In case you missed it, Interior Secretary Sally Jewell and BLM Director Neil Kornze visited Carlsbad, New Mexico last week to highlight the costly impacts associated with venting and flaring natural gas from wells on public lands. The Carlsbad BLM field office oversees nearly 25% of all onshore oil and gas production on federal lands, which make it a great place for the BLM to take the lead on strong limits to venting and flaring. The Secretary and Director’s visit follows on the heels of the President’s announcement that his Administration aims to curb methane emissions through a comprehensive inter-agency strategy, which has included recent rule proposals from both the EPA and BLM.
“The BLM is leading by example on our public lands, updating decades-old standards to reduce wasteful venting, flaring and leaks of natural gas,” said Secretary Jewell. “Getting more of our nation’s natural gas into pipelines and delivered to market means more American energy and the creation of new American jobs.”
The Washington Post has previously reported that methane emissions have formed a Delaware-sized methane cloud over northern New Mexico. The announcement two weeks ago out of the White House sets out a concrete strategy to change that, but it won’t happen unless both agencies hold up their ends of the bargain.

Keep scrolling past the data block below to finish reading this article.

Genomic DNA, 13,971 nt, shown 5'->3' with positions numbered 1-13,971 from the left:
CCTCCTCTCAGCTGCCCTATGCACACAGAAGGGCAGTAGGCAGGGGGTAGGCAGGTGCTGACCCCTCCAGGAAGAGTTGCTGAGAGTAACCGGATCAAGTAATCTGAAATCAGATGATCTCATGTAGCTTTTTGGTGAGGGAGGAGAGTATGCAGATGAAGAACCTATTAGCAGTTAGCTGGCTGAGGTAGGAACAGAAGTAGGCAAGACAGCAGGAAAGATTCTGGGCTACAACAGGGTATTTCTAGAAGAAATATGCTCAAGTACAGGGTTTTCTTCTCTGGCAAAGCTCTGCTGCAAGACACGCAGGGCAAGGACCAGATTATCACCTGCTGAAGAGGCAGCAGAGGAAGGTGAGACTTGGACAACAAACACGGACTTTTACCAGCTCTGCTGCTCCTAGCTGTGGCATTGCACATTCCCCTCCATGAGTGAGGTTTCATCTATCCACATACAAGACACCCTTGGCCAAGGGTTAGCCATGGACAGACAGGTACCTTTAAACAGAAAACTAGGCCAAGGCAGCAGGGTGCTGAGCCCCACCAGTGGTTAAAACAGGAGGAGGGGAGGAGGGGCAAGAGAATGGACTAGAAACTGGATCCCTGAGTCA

Unlike a similar rule recently proposed by the EPA, the BLM rule on this issue will deal with natural gas resources on existing as well as new developments, and on taxpayer-owned public lands. Oil companies are currently venting and flaring enough natural gas on public lands alone to meet the needs of a population the size of Los Angeles for a year. A poll commissioned by the Western Values Project recently found overwhelming bipartisan support for strong limits from the BLM–over 65% of New Mexicans support the BLM’s proposed rule.